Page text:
Masquerade’s “Grease” Serves Up Summer Fun

Several decades have now passed since I sat joyfully in a Broadway balcony enjoying the fun-filled original production of “Grease,” with its book, music, and lyrics by Jim Jacobs and Warren Casey. And of course it was some time later that Hollywood produced the John Travolta/Olivia Newton-John version that most youngsters today are familiar with. Who could have guessed that on this very weekend Travolta would again vault into musical comedy legend, this time playing a woman in “Hairspray.” But “Grease” continues to be a crowd-pleaser, and such is the case with Masquerade’s current edition in the Hobby Center’s Zilkha Hall.

While we are talking musical comedy here, the emphasis in director Phillip Duggins’ production is wisely on the musical aspect.(The GREASE Orchestra was led by pianist, Sally Gardner.)The comedy in this boy-meets-girl, boy-loses-girl, boy-gets-girl frolic is a bit dated and falls flat at times. But those of us who grew up in the ‘50’s can still find humor in much of the teenage nonsense. Duggins, by the way, addressed the audience briefly before each act with details of the coming season. He was visibly (and very justifiably) gleeful at the growing success of this increasingly popular repertory company. Proof of that was the packed house on opening night. Masquerade has come a long way since the old house in The Heights with its fewer than one hundred seats. If you plan to attend, you best call for reservations now.

The action plays out on a flexible set from designer, David Higginbotham, that alternately suggests Rydell High School, a hot-rod garage, the school gymnasium, a soda shop, and a drive-in movie, all cleverly embraced by a jukebox design and central staircase. Stephanie Bradow’s ’50’s costume designs were a cheerful added highlight, as was the bright choreography from the design trio of Kristin Warren, Laura Gray and Braden Hunt.
We open with the delicious pomposity of the Rydell Alma Mater, a near-religious anthem. If things move a bit slowly at first, the show catches fire nicely with “Summer Nights,” featuring fine solo work from good looking co-stars, Brad Scarborough (as Danny) and Laura Gray (as new student, Sandy), while Danny’s rough-edged cronies, the T-Birds, and their female clique counterparts, The Pink Ladies, offer some first-rate dancing and vocal back-up. Then we meet an actor to keep an eye on as handsome Corey Hertzog (Doody) lights up the stage, high atop the staircase. With guitar in hand and pleasing voice, he brought an infectious youthful passion to leading the ensemble in “Those Magic Changes,” and appeared to be having a great time doing it.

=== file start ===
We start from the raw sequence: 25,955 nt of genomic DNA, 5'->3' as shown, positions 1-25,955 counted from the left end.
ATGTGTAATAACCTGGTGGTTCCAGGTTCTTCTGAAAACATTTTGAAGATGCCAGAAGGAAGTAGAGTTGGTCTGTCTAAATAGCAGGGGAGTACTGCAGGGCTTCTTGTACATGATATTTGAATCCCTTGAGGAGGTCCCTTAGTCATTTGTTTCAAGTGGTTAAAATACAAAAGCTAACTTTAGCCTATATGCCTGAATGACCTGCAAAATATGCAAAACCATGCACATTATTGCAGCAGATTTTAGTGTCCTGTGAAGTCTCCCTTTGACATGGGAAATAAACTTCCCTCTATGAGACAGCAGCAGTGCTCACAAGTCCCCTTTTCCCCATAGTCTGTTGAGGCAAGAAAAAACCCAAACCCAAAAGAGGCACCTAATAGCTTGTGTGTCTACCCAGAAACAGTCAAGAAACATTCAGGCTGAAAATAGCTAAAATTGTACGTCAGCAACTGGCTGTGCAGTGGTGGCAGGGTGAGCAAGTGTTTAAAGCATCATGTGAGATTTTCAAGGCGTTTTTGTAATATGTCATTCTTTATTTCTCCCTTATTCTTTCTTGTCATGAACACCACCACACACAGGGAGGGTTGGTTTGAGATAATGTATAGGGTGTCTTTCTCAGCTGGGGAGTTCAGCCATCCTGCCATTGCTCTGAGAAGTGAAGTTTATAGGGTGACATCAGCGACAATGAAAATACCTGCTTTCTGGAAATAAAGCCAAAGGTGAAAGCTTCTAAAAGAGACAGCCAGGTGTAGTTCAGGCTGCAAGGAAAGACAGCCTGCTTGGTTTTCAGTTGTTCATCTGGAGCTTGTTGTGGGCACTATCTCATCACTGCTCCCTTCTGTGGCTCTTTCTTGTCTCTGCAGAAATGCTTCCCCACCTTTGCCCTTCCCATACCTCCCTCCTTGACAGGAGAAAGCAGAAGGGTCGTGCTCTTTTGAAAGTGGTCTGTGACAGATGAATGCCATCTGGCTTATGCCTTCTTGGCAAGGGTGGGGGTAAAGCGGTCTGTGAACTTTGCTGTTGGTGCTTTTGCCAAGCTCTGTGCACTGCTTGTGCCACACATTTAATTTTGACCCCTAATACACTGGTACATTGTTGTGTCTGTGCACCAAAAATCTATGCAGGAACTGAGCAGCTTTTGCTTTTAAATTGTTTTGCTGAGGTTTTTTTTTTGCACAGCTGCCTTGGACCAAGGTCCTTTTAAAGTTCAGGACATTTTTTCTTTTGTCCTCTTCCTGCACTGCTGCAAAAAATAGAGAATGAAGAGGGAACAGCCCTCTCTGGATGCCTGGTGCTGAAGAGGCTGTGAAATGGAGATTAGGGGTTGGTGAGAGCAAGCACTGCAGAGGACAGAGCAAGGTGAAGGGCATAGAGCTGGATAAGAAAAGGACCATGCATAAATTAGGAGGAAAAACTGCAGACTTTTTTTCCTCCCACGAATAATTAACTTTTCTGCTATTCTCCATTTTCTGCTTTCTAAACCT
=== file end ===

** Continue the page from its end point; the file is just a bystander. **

At a Pink Lady pajama party, rich-voiced Libby Evans (Marty), leads the gals in a coy and sultry “Freddy, My Love,” that is full of teen angst. Then T-Bird member, Kenickie (Luther Chakurian) appeared to be channeling TV’s immortal Fonzie as he led the cast in the rousing “Greased Lightning.” Lisa Carter does an amusing job of portraying the very annoying classmate, Patty, and Sam Brown (Roger) is a rich vocal surprise pairing with Kacy Smith (Jan) for their sweet duet of “Mooning.” Kristin Warren plays tough party-girl, Rizzo, and gives us a bit of deliciously flighty mockery as she sings, “Look At Me, I’m Sandra Dee” to poke fun at the perceived innocence of Sandy, the new girl in school. A lusty and exuberant full-cast “We Go Together,” closed Act I with whirling choreography and terrific ensemble singing.

There was more eye-popping dancing in Act II with “Shakin’ At the High School Hop.” On a more somber note, Miss Gray sings a plaintive “It’s Raining On Prom Night,” full of teenage longing. Meanwhile, John Gremillion (as loud-mouthed radio D.J., Vince Fontaine) presides merrily over prom night at the gym, with plenty of amusing interplay with the school principal, Miss Lynch (a fine comic turn from Allison Sumrall). As pop singer, Johnny Casino, Ilich Guardiola provides a rowdy crowd-pleaser with “Born to Hand Jive.” Kristina Sullivan gives a poignant portrayal of Frenchy, the school dropout. In an over-the-top fantasy sequence, the Teen Angel (Braden Hunt) arrives in dazzling white and sequined suit to encourage Frenchy with a hilarious “Beauty School Dropout” number that looked like it had been plucked from the Ziegfeld Follies.

The considerable vocal skill of Mr. Scarborough was most evident in his touching and powerful “Alone at the Drive-In Movie.” Roger and Doody return with a lusty “Rock N’ Roll Party Queen,” and Rizzo offers a bluesy and jazzy, “There Are Worse Things I Could Do.” Of course all ended happily with a rousing finale, but I found myself wondering why Sandy had to become a bit trashy in order to win back her Danny. I always kind of liked Sandra Dee.

Grease will be performed in the Zilkha Hall of Houston’s Hobby Center at 8 p.m. on July 21st and 27th and at 2 p.m. on July 29th. For tickets and information call Masquerade Theatre (713-861-7045) or the Hobby Center (713-315-2525).

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About The People's Critic

David Dow Bentley III, writes columns about the performing arts which are featured in newspapers from the East Coast to the Gulf Coast. A member of the Lambs Club, he is also editor of The Lambs' Script. Mr. Bentley may be contacted via e-mail at ThePeoplesCritic@earthlink.net.
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